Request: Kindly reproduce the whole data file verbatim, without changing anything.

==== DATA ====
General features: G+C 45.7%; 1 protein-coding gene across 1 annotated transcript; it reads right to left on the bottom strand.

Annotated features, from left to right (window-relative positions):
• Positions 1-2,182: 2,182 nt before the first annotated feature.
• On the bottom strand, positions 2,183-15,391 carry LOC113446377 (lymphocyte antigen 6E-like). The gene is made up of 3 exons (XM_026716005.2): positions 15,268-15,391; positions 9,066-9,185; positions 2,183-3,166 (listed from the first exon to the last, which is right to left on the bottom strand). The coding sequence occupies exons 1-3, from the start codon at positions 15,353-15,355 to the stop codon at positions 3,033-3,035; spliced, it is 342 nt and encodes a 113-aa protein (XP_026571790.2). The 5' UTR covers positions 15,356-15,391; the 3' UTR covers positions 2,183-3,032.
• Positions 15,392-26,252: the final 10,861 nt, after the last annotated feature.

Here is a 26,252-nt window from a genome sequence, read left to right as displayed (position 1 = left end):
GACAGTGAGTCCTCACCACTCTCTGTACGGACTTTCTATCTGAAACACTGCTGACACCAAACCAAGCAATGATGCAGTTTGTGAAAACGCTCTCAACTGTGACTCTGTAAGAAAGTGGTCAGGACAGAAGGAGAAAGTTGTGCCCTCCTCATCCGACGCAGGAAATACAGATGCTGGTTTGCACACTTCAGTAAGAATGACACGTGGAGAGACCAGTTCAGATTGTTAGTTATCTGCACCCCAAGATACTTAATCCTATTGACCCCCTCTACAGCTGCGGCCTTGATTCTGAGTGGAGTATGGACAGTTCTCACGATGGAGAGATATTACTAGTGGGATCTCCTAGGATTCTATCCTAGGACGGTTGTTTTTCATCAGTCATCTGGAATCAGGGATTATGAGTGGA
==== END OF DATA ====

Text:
General features: G+C 45.7%; 1 protein-coding gene across 1 annotated transcript; it reads right to left on the bottom strand.

Annotated features, from left to right (window-relative positions):
• Positions 1-2,182: 2,182 nt before the first annotated feature.
• On the bottom strand, positions 2,183-15,391 carry LOC113446377 (lymphocyte antigen 6E-like). The gene is made up of 3 exons (XM_026716005.2): positions 15,268-15,391; positions 9,066-9,185; positions 2,183-3,166 (listed from the first exon to the last, which is right to left on the bottom strand). The coding sequence occupies exons 1-3, from the start codon at positions 15,353-15,355 to the stop codon at positions 3,033-3,035; spliced, it is 342 nt and encodes a 113-aa protein (XP_026571790.2). The 5' UTR covers positions 15,356-15,391; the 3' UTR covers positions 2,183-3,032.
• Positions 15,392-26,252: the final 10,861 nt, after the last annotated feature.

Here is a 26,252-nt window from a genome sequence, read left to right as displayed (position 1 = left end):
GACAGTGAGTCCTCACCACTCTCTGTACGGACTTTCTATCTGAAACACTGCTGACACCAAACCAAGCAATGATGCAGTTTGTGAAAACGCTCTCAACTGTGACTCTGTAAGAAAGTGGTCAGGACAGAAGGAGAAAGTTGTGCCCTCCTCATCCGACGCAGGAAATACAGATGCTGGTTTGCACACTTCAGTAAGAATGACACGTGGAGAGACCAGTTCAGATTGTTAGTTATCTGCACCCCAAGATACTTAATCCTATTGACCCCCTCTACAGCTGCGGCCTTGATTCTGAGTGGAGTATGGACAGTTCTCACGATGGAGAGATATTACTAGTGGGATCTCCTAGGATTCTATCCTAGGACGGTTGTTTTTCATCAGTCATCTGGAATCAGGGATTATGAGTGGA